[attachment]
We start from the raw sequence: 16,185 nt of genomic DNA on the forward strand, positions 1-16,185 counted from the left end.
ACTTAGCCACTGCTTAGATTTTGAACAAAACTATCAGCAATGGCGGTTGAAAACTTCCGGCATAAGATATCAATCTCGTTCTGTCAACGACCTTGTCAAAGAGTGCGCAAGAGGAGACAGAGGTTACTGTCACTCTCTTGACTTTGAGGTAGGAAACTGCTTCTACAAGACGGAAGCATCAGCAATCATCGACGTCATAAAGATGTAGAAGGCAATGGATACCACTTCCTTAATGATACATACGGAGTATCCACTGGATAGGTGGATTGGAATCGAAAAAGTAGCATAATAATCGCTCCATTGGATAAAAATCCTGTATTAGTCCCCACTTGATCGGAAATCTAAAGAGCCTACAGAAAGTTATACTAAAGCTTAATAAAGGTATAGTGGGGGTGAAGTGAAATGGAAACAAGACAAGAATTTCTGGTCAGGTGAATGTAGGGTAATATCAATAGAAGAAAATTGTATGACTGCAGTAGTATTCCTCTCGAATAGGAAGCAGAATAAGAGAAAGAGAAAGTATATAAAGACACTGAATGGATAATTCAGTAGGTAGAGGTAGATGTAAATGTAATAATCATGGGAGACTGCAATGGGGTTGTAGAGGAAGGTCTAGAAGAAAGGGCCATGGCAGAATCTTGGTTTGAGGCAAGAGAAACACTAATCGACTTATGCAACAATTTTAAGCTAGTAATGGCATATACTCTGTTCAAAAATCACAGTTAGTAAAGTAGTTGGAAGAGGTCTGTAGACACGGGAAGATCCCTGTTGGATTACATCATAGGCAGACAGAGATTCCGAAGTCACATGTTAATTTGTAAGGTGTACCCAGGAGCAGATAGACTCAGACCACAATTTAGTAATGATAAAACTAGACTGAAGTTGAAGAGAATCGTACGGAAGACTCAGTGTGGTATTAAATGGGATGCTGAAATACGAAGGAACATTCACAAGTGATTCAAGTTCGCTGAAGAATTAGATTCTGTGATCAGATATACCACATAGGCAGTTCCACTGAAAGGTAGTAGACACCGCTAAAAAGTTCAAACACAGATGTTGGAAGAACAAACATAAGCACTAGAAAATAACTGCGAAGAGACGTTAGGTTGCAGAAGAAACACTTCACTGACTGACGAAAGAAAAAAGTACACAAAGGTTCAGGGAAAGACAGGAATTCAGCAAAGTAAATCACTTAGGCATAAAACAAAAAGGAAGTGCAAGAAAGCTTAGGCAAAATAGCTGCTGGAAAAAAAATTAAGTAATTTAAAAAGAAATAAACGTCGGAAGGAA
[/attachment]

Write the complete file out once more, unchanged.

We start from the raw sequence: 16,185 nt of genomic DNA on the forward strand, positions 1-16,185 counted from the left end.
ACTTAGCCACTGCTTAGATTTTGAACAAAACTATCAGCAATGGCGGTTGAAAACTTCCGGCATAAGATATCAATCTCGTTCTGTCAACGACCTTGTCAAAGAGTGCGCAAGAGGAGACAGAGGTTACTGTCACTCTCTTGACTTTGAGGTAGGAAACTGCTTCTACAAGACGGAAGCATCAGCAATCATCGACGTCATAAAGATGTAGAAGGCAATGGATACCACTTCCTTAATGATACATACGGAGTATCCACTGGATAGGTGGATTGGAATCGAAAAAGTAGCATAATAATCGCTCCATTGGATAAAAATCCTGTATTAGTCCCCACTTGATCGGAAATCTAAAGAGCCTACAGAAAGTTATACTAAAGCTTAATAAAGGTATAGTGGGGGTGAAGTGAAATGGAAACAAGACAAGAATTTCTGGTCAGGTGAATGTAGGGTAATATCAATAGAAGAAAATTGTATGACTGCAGTAGTATTCCTCTCGAATAGGAAGCAGAATAAGAGAAAGAGAAAGTATATAAAGACACTGAATGGATAATTCAGTAGGTAGAGGTAGATGTAAATGTAATAATCATGGGAGACTGCAATGGGGTTGTAGAGGAAGGTCTAGAAGAAAGGGCCATGGCAGAATCTTGGTTTGAGGCAAGAGAAACACTAATCGACTTATGCAACAATTTTAAGCTAGTAATGGCATATACTCTGTTCAAAAATCACAGTTAGTAAAGTAGTTGGAAGAGGTCTGTAGACACGGGAAGATCCCTGTTGGATTACATCATAGGCAGACAGAGATTCCGAAGTCACATGTTAATTTGTAAGGTGTACCCAGGAGCAGATAGACTCAGACCACAATTTAGTAATGATAAAACTAGACTGAAGTTGAAGAGAATCGTACGGAAGACTCAGTGTGGTATTAAATGGGATGCTGAAATACGAAGGAACATTCACAAGTGATTCAAGTTCGCTGAAGAATTAGATTCTGTGATCAGATATACCACATAGGCAGTTCCACTGAAAGGTAGTAGACACCGCTAAAAAGTTCAAACACAGATGTTGGAAGAACAAACATAAGCACTAGAAAATAACTGCGAAGAGACGTTAGGTTGCAGAAGAAACACTTCACTGACTGACGAAAGAAAAAAGTACACAAAGGTTCAGGGAAAGACAGGAATTCAGCAAAGTAAATCACTTAGGCATAAAACAAAAAGGAAGTGCAAGAAAGCTTAGGCAAAATAGCTGCTGGAAAAAAAATTAAGTAATTTAAAAAGAAATAAACGTCGGAAGGAA